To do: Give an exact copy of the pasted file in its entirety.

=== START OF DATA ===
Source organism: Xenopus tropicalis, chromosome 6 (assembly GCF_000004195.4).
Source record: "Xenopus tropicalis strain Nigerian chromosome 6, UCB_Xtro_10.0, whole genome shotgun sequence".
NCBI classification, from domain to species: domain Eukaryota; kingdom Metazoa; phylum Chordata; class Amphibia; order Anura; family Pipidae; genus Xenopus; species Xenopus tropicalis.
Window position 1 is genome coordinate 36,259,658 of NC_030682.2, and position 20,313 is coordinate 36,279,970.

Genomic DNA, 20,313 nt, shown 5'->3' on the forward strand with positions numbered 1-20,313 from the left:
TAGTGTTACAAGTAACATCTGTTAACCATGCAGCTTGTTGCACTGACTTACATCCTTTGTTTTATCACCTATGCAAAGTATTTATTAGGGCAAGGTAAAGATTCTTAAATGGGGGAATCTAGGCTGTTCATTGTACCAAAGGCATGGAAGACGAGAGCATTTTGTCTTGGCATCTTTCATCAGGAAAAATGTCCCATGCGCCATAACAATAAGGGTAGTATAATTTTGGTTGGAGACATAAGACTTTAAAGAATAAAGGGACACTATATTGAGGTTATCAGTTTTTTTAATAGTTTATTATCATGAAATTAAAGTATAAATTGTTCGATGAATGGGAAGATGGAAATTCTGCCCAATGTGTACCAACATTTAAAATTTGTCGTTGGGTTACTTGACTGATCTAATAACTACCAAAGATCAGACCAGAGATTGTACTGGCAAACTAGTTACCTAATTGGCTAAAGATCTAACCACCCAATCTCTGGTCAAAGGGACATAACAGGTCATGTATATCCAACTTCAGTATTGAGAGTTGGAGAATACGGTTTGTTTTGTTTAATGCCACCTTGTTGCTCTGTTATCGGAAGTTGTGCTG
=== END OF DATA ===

Source organism: Xenopus tropicalis, chromosome 6 (assembly GCF_000004195.4).
Source record: "Xenopus tropicalis strain Nigerian chromosome 6, UCB_Xtro_10.0, whole genome shotgun sequence".
NCBI classification, from domain to species: domain Eukaryota; kingdom Metazoa; phylum Chordata; class Amphibia; order Anura; family Pipidae; genus Xenopus; species Xenopus tropicalis.
Window position 1 is genome coordinate 36,259,658 of NC_030682.2, and position 20,313 is coordinate 36,279,970.

Genomic DNA, 20,313 nt, shown 5'->3' on the forward strand with positions numbered 1-20,313 from the left:
TAGTGTTACAAGTAACATCTGTTAACCATGCAGCTTGTTGCACTGACTTACATCCTTTGTTTTATCACCTATGCAAAGTATTTATTAGGGCAAGGTAAAGATTCTTAAATGGGGGAATCTAGGCTGTTCATTGTACCAAAGGCATGGAAGACGAGAGCATTTTGTCTTGGCATCTTTCATCAGGAAAAATGTCCCATGCGCCATAACAATAAGGGTAGTATAATTTTGGTTGGAGACATAAGACTTTAAAGAATAAAGGGACACTATATTGAGGTTATCAGTTTTTTTAATAGTTTATTATCATGAAATTAAAGTATAAATTGTTCGATGAATGGGAAGATGGAAATTCTGCCCAATGTGTACCAACATTTAAAATTTGTCGTTGGGTTACTTGACTGATCTAATAACTACCAAAGATCAGACCAGAGATTGTACTGGCAAACTAGTTACCTAATTGGCTAAAGATCTAACCACCCAATCTCTGGTCAAAGGGACATAACAGGTCATGTATATCCAACTTCAGTATTGAGAGTTGGAGAATACGGTTTGTTTTGTTTAATGCCACCTTGTTGCTCTGTTATCGGAAGTTGTGCTG